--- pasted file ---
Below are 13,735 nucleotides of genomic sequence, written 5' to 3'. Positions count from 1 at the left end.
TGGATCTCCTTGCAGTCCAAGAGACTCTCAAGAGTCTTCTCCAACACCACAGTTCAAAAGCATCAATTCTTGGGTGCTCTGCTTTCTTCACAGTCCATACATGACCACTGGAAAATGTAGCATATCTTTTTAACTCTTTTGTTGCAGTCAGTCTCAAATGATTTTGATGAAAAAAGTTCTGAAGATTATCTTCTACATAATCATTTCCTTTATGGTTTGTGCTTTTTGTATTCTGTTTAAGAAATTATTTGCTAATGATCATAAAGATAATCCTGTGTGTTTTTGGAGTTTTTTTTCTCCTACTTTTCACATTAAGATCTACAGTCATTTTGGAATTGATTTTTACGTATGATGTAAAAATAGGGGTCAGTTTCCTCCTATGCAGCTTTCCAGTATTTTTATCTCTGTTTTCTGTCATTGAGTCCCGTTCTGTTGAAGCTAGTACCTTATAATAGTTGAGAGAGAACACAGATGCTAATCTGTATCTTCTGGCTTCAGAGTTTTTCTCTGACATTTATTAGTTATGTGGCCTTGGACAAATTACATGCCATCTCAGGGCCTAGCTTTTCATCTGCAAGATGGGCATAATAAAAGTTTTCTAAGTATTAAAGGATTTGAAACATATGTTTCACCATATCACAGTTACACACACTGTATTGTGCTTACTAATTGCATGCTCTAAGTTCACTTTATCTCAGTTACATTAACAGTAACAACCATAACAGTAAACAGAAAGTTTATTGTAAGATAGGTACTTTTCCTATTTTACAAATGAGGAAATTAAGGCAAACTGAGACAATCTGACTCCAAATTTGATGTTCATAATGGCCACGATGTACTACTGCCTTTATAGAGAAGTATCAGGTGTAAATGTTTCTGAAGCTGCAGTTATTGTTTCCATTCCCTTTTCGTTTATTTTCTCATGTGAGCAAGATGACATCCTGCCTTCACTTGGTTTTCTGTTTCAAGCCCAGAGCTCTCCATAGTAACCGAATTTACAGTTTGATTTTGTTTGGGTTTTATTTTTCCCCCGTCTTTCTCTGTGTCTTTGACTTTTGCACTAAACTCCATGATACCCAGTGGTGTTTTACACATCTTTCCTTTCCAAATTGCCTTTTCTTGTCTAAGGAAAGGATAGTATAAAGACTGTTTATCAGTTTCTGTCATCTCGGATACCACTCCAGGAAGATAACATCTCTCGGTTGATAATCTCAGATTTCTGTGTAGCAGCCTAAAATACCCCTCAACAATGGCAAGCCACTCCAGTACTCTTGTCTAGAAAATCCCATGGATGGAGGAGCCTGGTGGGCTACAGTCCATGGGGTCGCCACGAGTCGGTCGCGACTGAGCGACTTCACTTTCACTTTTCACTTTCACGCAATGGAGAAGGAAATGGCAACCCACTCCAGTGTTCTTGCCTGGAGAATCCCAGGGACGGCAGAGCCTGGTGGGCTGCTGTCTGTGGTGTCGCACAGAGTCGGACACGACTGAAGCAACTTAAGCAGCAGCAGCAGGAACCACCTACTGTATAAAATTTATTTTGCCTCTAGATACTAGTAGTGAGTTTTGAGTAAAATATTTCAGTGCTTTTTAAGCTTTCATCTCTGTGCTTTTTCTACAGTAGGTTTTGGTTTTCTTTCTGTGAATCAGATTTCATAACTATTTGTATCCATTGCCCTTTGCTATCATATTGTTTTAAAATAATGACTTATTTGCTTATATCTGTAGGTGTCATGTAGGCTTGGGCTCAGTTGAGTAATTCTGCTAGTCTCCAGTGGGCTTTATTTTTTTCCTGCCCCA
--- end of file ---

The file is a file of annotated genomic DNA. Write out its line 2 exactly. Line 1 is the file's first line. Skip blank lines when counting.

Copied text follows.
TGGATCTCCTTGCAGTCCAAGAGACTCTCAAGAGTCTTCTCCAACACCACAGTTCAAAAGCATCAATTCTTGGGTGCTCTGCTTTCTTCACAGTCCATACATGACCACTGGAAAATGTAGCATATCTTTTTAACTCTTTTGTTGCAGTCAGTCTCAAATGATTTTGATGAAAAAAGTTCTGAAGATTATCTTCTACATAATCATTTCCTTTATGGTTTGTGCTTTTTGTATTCTGTTTAAGAAATTATTTGCTAATGATCATAAAGATAATCCTGTGTGTTTTTGGAGTTTTTTTTCTCCTACTTTTCACATTAAGATCTACAGTCATTTTGGAATTGATTTTTACGTATGATGTAAAAATAGGGGTCAGTTTCCTCCTATGCAGCTTTCCAGTATTTTTATCTCTGTTTTCTGTCATTGAGTCCCGTTCTGTTGAAGCTAGTACCTTATAATAGTTGAGAGAGAACACAGATGCTAATCTGTATCTTCTGGCTTCAGAGTTTTTCTCTGACATTTATTAGTTATGTGGCCTTGGACAAATTACATGCCATCTCAGGGCCTAGCTTTTCATCTGCAAGATGGGCATAATAAAAGTTTTCTAAGTATTAAAGGATTTGAAACATATGTTTCACCATATCACAGTTACACACACTGTATTGTGCTTACTAATTGCATGCTCTAAGTTCACTTTATCTCAGTTACATTAACAGTAACAACCATAACAGTAAACAGAAAGTTTATTGTAAGATAGGTACTTTTCCTATTTTACAAATGAGGAAATTAAGGCAAACTGAGACAATCTGACTCCAAATTTGATGTTCATAATGGCCACGATGTACTACTGCCTTTATAGAGAAGTATCAGGTGTAAATGTTTCTGAAGCTGCAGTTATTGTTTCCATTCCCTTTTCGTTTATTTTCTCATGTGAGCAAGATGACATCCTGCCTTCACTTGGTTTTCTGTTTCAAGCCCAGAGCTCTCCATAGTAACCGAATTTACAGTTTGATTTTGTTTGGGTTTTATTTTTCCCCCGTCTTTCTCTGTGTCTTTGACTTTTGCACTAAACTCCATGATACCCAGTGGTGTTTTACACATCTTTCCTTTCCAAATTGCCTTTTCTTGTCTAAGGAAAGGATAGTATAAAGACTGTTTATCAGTTTCTGTCATCTCGGATACCACTCCAGGAAGATAACATCTCTCGGTTGATAATCTCAGATTTCTGTGTAGCAGCCTAAAATACCCCTCAACAATGGCAAGCCACTCCAGTACTCTTGTCTAGAAAATCCCATGGATGGAGGAGCCTGGTGGGCTACAGTCCATGGGGTCGCCACGAGTCGGTCGCGACTGAGCGACTTCACTTTCACTTTTCACTTTCACGCAATGGAGAAGGAAATGGCAACCCACTCCAGTGTTCTTGCCTGGAGAATCCCAGGGACGGCAGAGCCTGGTGGGCTGCTGTCTGTGGTGTCGCACAGAGTCGGACACGACTGAAGCAACTTAAGCAGCAGCAGCAGGAACCACCTACTGTATAAAATTTATTTTGCCTCTAGATACTAGTAGTGAGTTTTGAGTAAAATATTTCAGTGCTTTTTAAGCTTTCATCTCTGTGCTTTTTCTACAGTAGGTTTTGGTTTTCTTTCTGTGAATCAGATTTCATAACTATTTGTATCCATTGCCCTTTGCTATCATATTGTTTTAAAATAATGACTTATTTGCTTATATCTGTAGGTGTCATGTAGGCTTGGGCTCAGTTGAGTAATTCTGCTAGTCTCCAGTGGGCTTTATTTTTTTCCTGCCCCA